In a systematic review of cohort studies of adolescent drinking and later outcomes, Jim McCambridge and colleagues show that although studies suggest links to worse adult physical and mental health and social consequences, existing evidence is of poor quality.
Although important to public policy, there have been no rigorous evidence syntheses of the long-term consequences of late adolescent drinking.
Methods and Findings
This systematic review summarises evidence from general population cohort studies of drinking between 15–19 years old and any subsequent outcomes aged 20 or greater, with at least 3 years of follow-up study. Fifty-four studies were included, of which 35 were assessed to be vulnerable to bias and/or confounding. The principal findings are: (1) There is consistent evidence that higher alcohol consumption in late adolescence continues into adulthood and is also associated with alcohol problems including dependence; (2) Although a number of studies suggest links to adult physical and mental health and social consequences, existing evidence is of insufficient quality to warrant causal inferences at this stage.
There is an urgent need for high quality long-term prospective cohort studies in order to better understand the public health burden that is consequent on late adolescent drinking, both in relation to adult drinking and more broadly. Reducing drinking during late adolescence is likely to be important for preventing long-term adverse consequences as well as protecting against more immediate harms.
Please see later in the article for the Editors' Summary
The effects of alcohol intoxication (drunkenness), dependence (habitual, compulsive, and long-term drinking), and the associated biochemical changes, have wide-ranging health and social consequences, some of which can be lethal. Worldwide, alcohol causes 2.5 million deaths (3.8% of total) and 69.4 million (4.5% of total) of disability-adjusted life years (DALYs). Unintentional injuries alone account for about one-third of the 2.5 million deaths, whereas neuro-psychiatric conditions account for almost 40%. There is also a causal relationship between alcohol consumption and more than 60 types of disease and injury; worldwide, alcohol is estimated to cause about 20%–30% cases of esophageal cancer, liver cancer, cirrhosis of the liver, homicide, epilepsy, and motor vehicle crashes. There is increasing evidence that, in addition to the volume of alcohol consumed, the pattern of drinking has an effect on health outcomes, with binge drinking found to be particularly harmful. As the majority of people who binge drink are teenagers, this group may be particularly vulnerable to the damaging health effects of alcohol, leading to global concern about the drinking trends and patterns among young people.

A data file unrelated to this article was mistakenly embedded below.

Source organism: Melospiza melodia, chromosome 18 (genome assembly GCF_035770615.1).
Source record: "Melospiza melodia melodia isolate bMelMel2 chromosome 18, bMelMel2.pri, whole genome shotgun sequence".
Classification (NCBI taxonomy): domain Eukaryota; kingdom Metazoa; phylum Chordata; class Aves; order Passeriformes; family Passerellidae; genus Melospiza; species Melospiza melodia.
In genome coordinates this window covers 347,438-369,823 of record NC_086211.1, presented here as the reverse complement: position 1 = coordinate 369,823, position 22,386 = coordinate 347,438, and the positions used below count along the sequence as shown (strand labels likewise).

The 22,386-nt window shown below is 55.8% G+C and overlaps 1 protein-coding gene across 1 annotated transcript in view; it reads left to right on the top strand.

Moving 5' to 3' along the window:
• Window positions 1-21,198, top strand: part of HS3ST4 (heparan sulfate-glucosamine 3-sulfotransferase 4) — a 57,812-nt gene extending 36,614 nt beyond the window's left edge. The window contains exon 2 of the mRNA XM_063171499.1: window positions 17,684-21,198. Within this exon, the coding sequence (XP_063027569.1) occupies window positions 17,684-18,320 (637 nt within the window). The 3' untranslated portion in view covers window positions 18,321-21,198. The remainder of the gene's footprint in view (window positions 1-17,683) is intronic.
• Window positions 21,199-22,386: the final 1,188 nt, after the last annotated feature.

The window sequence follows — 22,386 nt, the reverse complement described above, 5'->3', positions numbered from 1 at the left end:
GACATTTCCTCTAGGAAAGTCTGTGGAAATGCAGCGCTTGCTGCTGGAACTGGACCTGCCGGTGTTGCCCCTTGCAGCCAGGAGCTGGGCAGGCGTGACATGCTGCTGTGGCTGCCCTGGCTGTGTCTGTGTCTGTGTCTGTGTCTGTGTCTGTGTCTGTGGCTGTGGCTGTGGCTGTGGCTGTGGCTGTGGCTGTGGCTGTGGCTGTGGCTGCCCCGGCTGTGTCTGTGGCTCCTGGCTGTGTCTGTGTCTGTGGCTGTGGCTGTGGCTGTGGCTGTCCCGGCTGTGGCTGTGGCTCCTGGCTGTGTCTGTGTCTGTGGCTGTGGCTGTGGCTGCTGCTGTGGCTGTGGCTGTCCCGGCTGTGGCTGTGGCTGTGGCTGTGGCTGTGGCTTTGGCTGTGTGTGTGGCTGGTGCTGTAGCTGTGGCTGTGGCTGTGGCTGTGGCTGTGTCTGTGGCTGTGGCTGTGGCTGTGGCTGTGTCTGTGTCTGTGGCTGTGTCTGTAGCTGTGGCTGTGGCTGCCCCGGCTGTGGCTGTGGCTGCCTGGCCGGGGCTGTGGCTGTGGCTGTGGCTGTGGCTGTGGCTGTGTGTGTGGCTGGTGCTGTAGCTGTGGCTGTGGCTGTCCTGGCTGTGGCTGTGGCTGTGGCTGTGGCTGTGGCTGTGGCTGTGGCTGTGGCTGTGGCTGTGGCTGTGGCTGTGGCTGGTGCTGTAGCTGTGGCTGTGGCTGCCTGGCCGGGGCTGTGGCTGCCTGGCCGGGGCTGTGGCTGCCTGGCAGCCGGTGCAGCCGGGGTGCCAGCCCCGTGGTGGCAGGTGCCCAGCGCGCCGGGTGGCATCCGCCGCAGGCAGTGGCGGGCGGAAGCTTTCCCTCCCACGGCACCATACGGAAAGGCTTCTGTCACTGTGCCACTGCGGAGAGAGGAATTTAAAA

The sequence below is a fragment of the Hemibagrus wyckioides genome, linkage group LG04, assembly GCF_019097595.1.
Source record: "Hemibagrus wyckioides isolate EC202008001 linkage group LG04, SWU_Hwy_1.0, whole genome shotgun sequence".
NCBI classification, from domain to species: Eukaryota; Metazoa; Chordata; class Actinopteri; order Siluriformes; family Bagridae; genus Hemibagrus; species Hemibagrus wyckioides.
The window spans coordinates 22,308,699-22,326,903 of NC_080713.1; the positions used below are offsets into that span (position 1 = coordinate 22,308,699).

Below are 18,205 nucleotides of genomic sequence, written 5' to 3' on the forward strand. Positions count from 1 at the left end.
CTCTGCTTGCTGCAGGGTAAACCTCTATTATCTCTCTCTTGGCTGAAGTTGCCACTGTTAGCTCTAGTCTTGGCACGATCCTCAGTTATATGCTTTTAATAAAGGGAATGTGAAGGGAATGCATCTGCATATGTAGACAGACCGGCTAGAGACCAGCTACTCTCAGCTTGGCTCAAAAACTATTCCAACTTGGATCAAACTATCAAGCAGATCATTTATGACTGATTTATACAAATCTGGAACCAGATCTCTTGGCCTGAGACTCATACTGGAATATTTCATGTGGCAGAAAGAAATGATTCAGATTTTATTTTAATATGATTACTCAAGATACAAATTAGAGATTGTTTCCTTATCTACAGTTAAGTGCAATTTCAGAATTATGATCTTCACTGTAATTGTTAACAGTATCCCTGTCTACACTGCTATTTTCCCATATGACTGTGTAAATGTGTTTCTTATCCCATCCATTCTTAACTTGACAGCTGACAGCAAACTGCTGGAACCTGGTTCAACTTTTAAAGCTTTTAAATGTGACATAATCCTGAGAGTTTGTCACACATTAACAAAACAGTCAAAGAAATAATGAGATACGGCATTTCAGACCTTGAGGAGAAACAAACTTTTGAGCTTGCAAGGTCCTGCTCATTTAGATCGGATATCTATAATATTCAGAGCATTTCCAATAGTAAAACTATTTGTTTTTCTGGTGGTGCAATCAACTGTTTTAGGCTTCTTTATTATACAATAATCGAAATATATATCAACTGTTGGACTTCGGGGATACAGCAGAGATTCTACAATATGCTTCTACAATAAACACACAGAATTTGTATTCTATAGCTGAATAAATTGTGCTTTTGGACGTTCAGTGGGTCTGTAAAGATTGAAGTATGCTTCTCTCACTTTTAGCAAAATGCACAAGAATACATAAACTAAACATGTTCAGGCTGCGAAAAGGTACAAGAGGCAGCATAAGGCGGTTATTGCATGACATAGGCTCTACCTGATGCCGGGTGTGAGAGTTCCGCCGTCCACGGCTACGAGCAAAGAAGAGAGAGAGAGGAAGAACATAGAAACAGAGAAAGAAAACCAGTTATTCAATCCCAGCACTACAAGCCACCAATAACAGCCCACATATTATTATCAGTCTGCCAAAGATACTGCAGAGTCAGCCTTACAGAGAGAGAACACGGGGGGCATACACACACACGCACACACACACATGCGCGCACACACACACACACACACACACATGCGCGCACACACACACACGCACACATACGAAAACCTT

Why Was This Study Done?
Although there have been many published cohort studies reporting the longer term harms associated with adolescent drinking, the strength of this evidence remains unclear, which has implications for the objectives of interventions. For example, if adolescent drinking does not cause later difficulties, early intervention on, and management of, the acute consequences of alcohol consumption, such as antisocial behaviour and unintentional injuries, may be the most appropriate community safety and public health responses. However, if there is a causal relationship, there needs to be an additional approach that addresses the cumulative harmful effects of alcohol. The researchers conducted this systematic review of cohort studies, as this method provides the strongest observational study design to evaluate evidence of causality.